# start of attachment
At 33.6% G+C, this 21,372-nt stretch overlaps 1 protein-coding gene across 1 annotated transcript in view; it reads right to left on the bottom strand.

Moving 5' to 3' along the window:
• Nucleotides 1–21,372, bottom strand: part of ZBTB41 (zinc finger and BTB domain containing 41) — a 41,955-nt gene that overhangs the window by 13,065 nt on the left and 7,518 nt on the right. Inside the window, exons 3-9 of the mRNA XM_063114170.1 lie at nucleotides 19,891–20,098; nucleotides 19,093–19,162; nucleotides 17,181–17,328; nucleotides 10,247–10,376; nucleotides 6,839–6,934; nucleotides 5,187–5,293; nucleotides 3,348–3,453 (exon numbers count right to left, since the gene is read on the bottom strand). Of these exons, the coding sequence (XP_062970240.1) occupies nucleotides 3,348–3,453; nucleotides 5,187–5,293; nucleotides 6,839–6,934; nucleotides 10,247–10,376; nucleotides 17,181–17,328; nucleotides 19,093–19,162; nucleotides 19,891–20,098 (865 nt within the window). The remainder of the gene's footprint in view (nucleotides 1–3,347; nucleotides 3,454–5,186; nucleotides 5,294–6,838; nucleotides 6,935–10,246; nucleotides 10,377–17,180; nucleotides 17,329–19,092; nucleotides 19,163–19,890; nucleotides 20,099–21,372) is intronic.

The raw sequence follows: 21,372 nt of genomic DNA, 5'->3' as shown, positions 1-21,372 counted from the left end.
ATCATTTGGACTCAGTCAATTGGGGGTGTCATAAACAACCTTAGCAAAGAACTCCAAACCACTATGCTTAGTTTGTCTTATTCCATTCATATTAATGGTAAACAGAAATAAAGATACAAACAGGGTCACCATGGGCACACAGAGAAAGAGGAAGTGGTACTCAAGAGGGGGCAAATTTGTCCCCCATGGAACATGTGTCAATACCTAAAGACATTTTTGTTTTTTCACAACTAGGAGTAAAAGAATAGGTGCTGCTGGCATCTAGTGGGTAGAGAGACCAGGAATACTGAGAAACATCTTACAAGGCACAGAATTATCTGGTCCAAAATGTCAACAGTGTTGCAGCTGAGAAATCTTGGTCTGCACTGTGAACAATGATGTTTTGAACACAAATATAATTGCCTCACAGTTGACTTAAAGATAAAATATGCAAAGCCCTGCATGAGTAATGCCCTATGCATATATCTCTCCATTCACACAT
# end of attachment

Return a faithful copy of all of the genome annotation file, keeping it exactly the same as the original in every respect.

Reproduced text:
At 33.6% G+C, this 21,372-nt stretch overlaps 1 protein-coding gene across 1 annotated transcript in view; it reads right to left on the bottom strand.

Moving 5' to 3' along the window:
• Nucleotides 1–21,372, bottom strand: part of ZBTB41 (zinc finger and BTB domain containing 41) — a 41,955-nt gene that overhangs the window by 13,065 nt on the left and 7,518 nt on the right. Inside the window, exons 3-9 of the mRNA XM_063114170.1 lie at nucleotides 19,891–20,098; nucleotides 19,093–19,162; nucleotides 17,181–17,328; nucleotides 10,247–10,376; nucleotides 6,839–6,934; nucleotides 5,187–5,293; nucleotides 3,348–3,453 (exon numbers count right to left, since the gene is read on the bottom strand). Of these exons, the coding sequence (XP_062970240.1) occupies nucleotides 3,348–3,453; nucleotides 5,187–5,293; nucleotides 6,839–6,934; nucleotides 10,247–10,376; nucleotides 17,181–17,328; nucleotides 19,093–19,162; nucleotides 19,891–20,098 (865 nt within the window). The remainder of the gene's footprint in view (nucleotides 1–3,347; nucleotides 3,454–5,186; nucleotides 5,294–6,838; nucleotides 6,935–10,246; nucleotides 10,377–17,180; nucleotides 17,329–19,092; nucleotides 19,163–19,890; nucleotides 20,099–21,372) is intronic.

The raw sequence follows: 21,372 nt of genomic DNA, 5'->3' as shown, positions 1-21,372 counted from the left end.
ATCATTTGGACTCAGTCAATTGGGGGTGTCATAAACAACCTTAGCAAAGAACTCCAAACCACTATGCTTAGTTTGTCTTATTCCATTCATATTAATGGTAAACAGAAATAAAGATACAAACAGGGTCACCATGGGCACACAGAGAAAGAGGAAGTGGTACTCAAGAGGGGGCAAATTTGTCCCCCATGGAACATGTGTCAATACCTAAAGACATTTTTGTTTTTTCACAACTAGGAGTAAAAGAATAGGTGCTGCTGGCATCTAGTGGGTAGAGAGACCAGGAATACTGAGAAACATCTTACAAGGCACAGAATTATCTGGTCCAAAATGTCAACAGTGTTGCAGCTGAGAAATCTTGGTCTGCACTGTGAACAATGATGTTTTGAACACAAATATAATTGCCTCACAGTTGACTTAAAGATAAAATATGCAAAGCCCTGCATGAGTAATGCCCTATGCATATATCTCTCCATTCACACAT